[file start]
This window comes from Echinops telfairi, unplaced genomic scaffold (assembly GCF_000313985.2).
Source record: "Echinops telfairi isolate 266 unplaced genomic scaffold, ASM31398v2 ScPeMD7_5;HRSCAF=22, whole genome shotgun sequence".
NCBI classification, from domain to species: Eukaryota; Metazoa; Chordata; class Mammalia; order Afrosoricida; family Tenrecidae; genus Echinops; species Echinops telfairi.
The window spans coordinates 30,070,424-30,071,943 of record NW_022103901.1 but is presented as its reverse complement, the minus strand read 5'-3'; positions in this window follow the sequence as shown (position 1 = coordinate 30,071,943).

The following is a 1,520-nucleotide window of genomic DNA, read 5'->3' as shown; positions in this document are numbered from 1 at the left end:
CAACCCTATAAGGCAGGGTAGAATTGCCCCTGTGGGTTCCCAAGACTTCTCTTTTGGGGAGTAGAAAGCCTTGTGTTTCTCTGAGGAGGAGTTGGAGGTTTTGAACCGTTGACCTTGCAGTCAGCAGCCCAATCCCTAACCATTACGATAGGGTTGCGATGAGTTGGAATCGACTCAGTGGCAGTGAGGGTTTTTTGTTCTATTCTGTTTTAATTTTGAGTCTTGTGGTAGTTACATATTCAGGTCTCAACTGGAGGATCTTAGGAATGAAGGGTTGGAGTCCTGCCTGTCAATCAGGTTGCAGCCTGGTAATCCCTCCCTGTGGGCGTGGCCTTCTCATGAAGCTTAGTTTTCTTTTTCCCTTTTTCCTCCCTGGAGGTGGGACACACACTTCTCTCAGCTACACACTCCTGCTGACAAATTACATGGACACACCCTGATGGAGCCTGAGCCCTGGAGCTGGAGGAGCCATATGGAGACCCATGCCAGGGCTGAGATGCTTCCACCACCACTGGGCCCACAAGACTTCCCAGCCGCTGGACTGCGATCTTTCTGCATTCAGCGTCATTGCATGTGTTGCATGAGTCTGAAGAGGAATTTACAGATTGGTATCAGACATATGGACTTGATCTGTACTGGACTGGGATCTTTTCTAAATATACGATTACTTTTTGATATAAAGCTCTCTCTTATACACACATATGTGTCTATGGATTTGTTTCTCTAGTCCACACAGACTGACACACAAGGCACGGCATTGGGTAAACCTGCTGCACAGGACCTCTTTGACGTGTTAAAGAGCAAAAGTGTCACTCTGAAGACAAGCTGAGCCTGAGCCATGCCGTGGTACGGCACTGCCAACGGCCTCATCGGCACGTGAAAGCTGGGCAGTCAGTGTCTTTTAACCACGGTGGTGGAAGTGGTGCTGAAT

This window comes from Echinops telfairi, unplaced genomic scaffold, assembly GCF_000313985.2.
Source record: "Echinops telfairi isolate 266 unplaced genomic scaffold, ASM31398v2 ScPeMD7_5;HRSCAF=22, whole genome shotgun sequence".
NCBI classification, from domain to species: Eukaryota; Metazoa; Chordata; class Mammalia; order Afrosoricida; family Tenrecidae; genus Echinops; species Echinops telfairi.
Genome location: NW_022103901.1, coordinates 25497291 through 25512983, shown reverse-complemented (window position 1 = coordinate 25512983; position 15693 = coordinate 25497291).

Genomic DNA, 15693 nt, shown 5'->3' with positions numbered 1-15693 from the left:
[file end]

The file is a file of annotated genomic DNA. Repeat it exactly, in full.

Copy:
This window comes from Echinops telfairi, unplaced genomic scaffold (assembly GCF_000313985.2).
Source record: "Echinops telfairi isolate 266 unplaced genomic scaffold, ASM31398v2 ScPeMD7_5;HRSCAF=22, whole genome shotgun sequence".
NCBI classification, from domain to species: Eukaryota; Metazoa; Chordata; class Mammalia; order Afrosoricida; family Tenrecidae; genus Echinops; species Echinops telfairi.
The window spans coordinates 30,070,424-30,071,943 of record NW_022103901.1 but is presented as its reverse complement, the minus strand read 5'-3'; positions in this window follow the sequence as shown (position 1 = coordinate 30,071,943).

The following is a 1,520-nucleotide window of genomic DNA, read 5'->3' as shown; positions in this document are numbered from 1 at the left end:
CAACCCTATAAGGCAGGGTAGAATTGCCCCTGTGGGTTCCCAAGACTTCTCTTTTGGGGAGTAGAAAGCCTTGTGTTTCTCTGAGGAGGAGTTGGAGGTTTTGAACCGTTGACCTTGCAGTCAGCAGCCCAATCCCTAACCATTACGATAGGGTTGCGATGAGTTGGAATCGACTCAGTGGCAGTGAGGGTTTTTTGTTCTATTCTGTTTTAATTTTGAGTCTTGTGGTAGTTACATATTCAGGTCTCAACTGGAGGATCTTAGGAATGAAGGGTTGGAGTCCTGCCTGTCAATCAGGTTGCAGCCTGGTAATCCCTCCCTGTGGGCGTGGCCTTCTCATGAAGCTTAGTTTTCTTTTTCCCTTTTTCCTCCCTGGAGGTGGGACACACACTTCTCTCAGCTACACACTCCTGCTGACAAATTACATGGACACACCCTGATGGAGCCTGAGCCCTGGAGCTGGAGGAGCCATATGGAGACCCATGCCAGGGCTGAGATGCTTCCACCACCACTGGGCCCACAAGACTTCCCAGCCGCTGGACTGCGATCTTTCTGCATTCAGCGTCATTGCATGTGTTGCATGAGTCTGAAGAGGAATTTACAGATTGGTATCAGACATATGGACTTGATCTGTACTGGACTGGGATCTTTTCTAAATATACGATTACTTTTTGATATAAAGCTCTCTCTTATACACACATATGTGTCTATGGATTTGTTTCTCTAGTCCACACAGACTGACACACAAGGCACGGCATTGGGTAAACCTGCTGCACAGGACCTCTTTGACGTGTTAAAGAGCAAAAGTGTCACTCTGAAGACAAGCTGAGCCTGAGCCATGCCGTGGTACGGCACTGCCAACGGCCTCATCGGCACGTGAAAGCTGGGCAGTCAGTGTCTTTTAACCACGGTGGTGGAAGTGGTGCTGAAT

This window comes from Echinops telfairi, unplaced genomic scaffold, assembly GCF_000313985.2.
Source record: "Echinops telfairi isolate 266 unplaced genomic scaffold, ASM31398v2 ScPeMD7_5;HRSCAF=22, whole genome shotgun sequence".
NCBI classification, from domain to species: Eukaryota; Metazoa; Chordata; class Mammalia; order Afrosoricida; family Tenrecidae; genus Echinops; species Echinops telfairi.
Genome location: NW_022103901.1, coordinates 25497291 through 25512983, shown reverse-complemented (window position 1 = coordinate 25512983; position 15693 = coordinate 25497291).

Genomic DNA, 15693 nt, shown 5'->3' with positions numbered 1-15693 from the left: